Signs of hope emerge despite pandemic's grip
EDITOR'S NOTE: The following appeared in a special section titled "Greater Grand Forks Community," which published in the Aug. 29 edition of the Grand Forks Herald.
Right now, things don't look so great for Grand Forks. Coronavirus cases keep ticking upward, leaving local residents worried for their safety and the local economy wavering. Now, nearing six months since the start of the crisis, it might be easy to feel like it'll never get better.
That's not true, of course. And local officials say there's plenty of reasons to think that, someday not long from now, Grand Forks could be doing as well as it ever has.
Perhaps one of the biggest is Grand Forks' ability to keep its young people. Keith Lund, president and CEO of the local Economic Development Corporation, points out that young professionals are sticking around Grand Forks at encouraging rates: during the past eight years, the 25-to-39 set has grown by 15%.
"For years, North Dakota has had the reputation of a brain drain — that our biggest export was our youth," Lund said. "Grand Forks was part of that for many years. It feels like we've turned that ship around."
And for now, there are indications that the pandemic hasn't gouged the local economy as badly as the worst predictions — made early in during the pandemic — might have imagined. According to City Hall documents, Grand Forks sales tax numbers are more than 10% ahead of where they were this time last year.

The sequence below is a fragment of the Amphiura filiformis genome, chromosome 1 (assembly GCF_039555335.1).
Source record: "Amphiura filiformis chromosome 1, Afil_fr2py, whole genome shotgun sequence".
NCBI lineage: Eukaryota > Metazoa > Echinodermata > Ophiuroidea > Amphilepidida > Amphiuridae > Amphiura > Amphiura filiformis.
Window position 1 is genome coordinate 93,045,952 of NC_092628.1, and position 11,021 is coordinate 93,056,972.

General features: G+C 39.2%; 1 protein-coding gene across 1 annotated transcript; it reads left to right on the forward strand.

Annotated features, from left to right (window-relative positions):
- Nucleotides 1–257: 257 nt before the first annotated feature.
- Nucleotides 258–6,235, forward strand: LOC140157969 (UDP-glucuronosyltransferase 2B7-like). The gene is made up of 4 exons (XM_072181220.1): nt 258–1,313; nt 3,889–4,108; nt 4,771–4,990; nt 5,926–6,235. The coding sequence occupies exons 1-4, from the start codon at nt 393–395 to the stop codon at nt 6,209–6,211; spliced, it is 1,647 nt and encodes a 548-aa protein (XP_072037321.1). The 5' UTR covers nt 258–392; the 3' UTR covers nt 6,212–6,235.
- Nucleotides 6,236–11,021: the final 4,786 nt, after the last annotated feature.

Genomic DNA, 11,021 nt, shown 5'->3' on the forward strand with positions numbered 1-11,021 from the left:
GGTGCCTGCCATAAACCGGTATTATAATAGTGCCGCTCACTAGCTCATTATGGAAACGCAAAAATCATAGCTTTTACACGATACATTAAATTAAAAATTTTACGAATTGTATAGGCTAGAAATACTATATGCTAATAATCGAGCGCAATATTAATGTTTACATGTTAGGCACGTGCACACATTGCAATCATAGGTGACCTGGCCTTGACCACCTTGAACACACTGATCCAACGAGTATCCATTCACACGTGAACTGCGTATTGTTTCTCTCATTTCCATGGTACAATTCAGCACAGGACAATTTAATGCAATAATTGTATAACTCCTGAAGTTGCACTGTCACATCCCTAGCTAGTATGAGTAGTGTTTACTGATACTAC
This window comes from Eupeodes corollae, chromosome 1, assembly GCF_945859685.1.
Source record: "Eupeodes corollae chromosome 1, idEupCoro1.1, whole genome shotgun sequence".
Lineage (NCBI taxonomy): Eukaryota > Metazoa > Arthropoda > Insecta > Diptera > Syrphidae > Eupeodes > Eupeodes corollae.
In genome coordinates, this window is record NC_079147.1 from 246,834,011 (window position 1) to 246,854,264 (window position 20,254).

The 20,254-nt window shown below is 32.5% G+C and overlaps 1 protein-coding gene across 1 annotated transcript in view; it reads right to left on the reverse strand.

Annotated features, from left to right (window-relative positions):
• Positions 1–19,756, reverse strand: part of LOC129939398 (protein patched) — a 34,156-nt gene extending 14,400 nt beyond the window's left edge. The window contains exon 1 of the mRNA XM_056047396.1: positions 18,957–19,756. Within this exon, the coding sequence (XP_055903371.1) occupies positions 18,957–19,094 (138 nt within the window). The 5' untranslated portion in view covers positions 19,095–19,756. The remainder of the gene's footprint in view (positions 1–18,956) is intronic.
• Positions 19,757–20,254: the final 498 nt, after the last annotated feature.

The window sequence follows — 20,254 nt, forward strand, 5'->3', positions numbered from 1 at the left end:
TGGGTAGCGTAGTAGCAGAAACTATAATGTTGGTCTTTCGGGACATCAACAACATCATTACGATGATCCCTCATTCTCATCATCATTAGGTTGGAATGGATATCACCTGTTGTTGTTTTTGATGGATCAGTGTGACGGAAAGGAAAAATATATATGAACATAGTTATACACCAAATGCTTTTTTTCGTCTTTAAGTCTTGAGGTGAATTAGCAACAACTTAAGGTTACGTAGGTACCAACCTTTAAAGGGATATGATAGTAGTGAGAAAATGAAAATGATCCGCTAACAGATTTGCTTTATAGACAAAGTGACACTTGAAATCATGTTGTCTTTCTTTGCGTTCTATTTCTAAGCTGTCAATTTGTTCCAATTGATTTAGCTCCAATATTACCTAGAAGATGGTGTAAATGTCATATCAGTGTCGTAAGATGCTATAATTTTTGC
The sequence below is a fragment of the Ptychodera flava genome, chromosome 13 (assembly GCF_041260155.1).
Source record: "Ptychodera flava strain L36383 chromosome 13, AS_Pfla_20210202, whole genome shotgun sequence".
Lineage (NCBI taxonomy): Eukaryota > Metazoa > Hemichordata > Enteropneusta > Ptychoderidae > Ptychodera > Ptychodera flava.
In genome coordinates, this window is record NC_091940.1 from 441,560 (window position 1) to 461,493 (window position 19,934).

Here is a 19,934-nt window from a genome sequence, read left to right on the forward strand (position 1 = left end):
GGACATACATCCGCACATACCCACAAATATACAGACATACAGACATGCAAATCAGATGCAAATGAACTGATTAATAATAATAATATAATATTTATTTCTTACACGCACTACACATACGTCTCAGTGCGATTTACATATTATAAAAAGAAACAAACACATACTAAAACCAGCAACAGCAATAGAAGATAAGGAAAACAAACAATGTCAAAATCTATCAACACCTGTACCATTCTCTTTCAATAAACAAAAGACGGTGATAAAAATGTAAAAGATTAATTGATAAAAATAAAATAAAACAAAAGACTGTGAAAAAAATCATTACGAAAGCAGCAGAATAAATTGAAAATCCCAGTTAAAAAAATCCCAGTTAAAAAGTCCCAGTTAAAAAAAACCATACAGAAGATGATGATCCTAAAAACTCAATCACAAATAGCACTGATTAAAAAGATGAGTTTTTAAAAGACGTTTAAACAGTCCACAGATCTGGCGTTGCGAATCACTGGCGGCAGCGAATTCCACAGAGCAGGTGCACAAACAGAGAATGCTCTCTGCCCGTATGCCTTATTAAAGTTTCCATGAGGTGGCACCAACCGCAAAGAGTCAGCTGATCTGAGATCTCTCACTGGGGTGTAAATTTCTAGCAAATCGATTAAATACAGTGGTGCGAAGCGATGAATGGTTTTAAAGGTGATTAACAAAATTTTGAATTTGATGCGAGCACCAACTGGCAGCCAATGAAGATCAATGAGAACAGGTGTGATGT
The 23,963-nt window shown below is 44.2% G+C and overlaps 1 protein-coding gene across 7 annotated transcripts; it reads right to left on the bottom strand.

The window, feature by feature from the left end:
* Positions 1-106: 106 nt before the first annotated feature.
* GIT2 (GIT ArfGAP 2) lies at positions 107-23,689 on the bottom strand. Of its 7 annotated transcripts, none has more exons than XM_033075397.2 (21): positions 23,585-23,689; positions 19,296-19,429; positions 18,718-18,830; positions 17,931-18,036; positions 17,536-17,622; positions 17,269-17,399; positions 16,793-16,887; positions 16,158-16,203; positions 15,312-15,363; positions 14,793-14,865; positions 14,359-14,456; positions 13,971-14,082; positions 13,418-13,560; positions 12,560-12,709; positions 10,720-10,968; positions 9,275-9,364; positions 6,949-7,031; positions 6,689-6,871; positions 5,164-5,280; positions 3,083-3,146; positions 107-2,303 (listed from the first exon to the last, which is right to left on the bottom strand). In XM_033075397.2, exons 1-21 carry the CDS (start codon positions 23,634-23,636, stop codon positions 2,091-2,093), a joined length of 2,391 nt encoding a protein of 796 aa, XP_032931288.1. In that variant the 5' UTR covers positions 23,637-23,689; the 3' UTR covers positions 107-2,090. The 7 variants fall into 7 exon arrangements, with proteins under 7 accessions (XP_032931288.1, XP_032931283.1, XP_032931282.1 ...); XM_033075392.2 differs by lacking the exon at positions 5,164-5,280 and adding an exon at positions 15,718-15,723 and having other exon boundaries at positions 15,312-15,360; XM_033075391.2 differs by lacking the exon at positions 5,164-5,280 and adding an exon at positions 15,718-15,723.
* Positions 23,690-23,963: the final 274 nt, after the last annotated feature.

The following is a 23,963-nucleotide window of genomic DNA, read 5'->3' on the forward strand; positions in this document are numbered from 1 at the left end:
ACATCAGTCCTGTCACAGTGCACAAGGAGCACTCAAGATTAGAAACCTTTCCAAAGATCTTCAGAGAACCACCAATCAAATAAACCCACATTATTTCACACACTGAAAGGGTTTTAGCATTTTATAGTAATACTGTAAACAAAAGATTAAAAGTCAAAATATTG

City Administrator Todd Feland points to this statistic as a good sign.
"People have come to visit with the mayor and I on an ongoing basis for opportunities for them to grow and expand," Feland pointed out, arguing that many companies are taking the long view, which includes a vision of Grand Forks that's moved on from the pandemic and has continued to grow.
No, it won't be easy getting there. Speaking earlier this month, UND Economist David Flynn pointed out that healthy sales tax numbers don't necessarily mean a rosy economic outlook. If consumers are simply refitting their home offices for remote work — or making other such one-time purchases — then sales tax revenues could still see a big fall-off in the next several months.
But for now, Wilfhart said, the near-term may even bring a “new normal” before the pandemic recedes — weekly new unemployment claims are down from more than 1,400, which came near the beginning of April, to a more reliable figure that hovered in a few recent weeks between 120 and 140. That’s not good, but the lower figure is a heartening sign that the economic damage is contained.
And Grand Forks, just like anywhere else, can't step into the same river twice. City leaders often say how the pandemic is accelerating changes underway that hurt small retailers — like an increasing pivot to online shopping. When the pandemic is over, Grand Forks won't be the city it used to be.
Wilfahrt points out that this could mean more remote work for local employees — it could mean opportunities for local businesses to expand or grow in new ways, too.
"Anytime there's change there's always opportunity,” he said. “Good businesses are always looking for and finding those opportunities."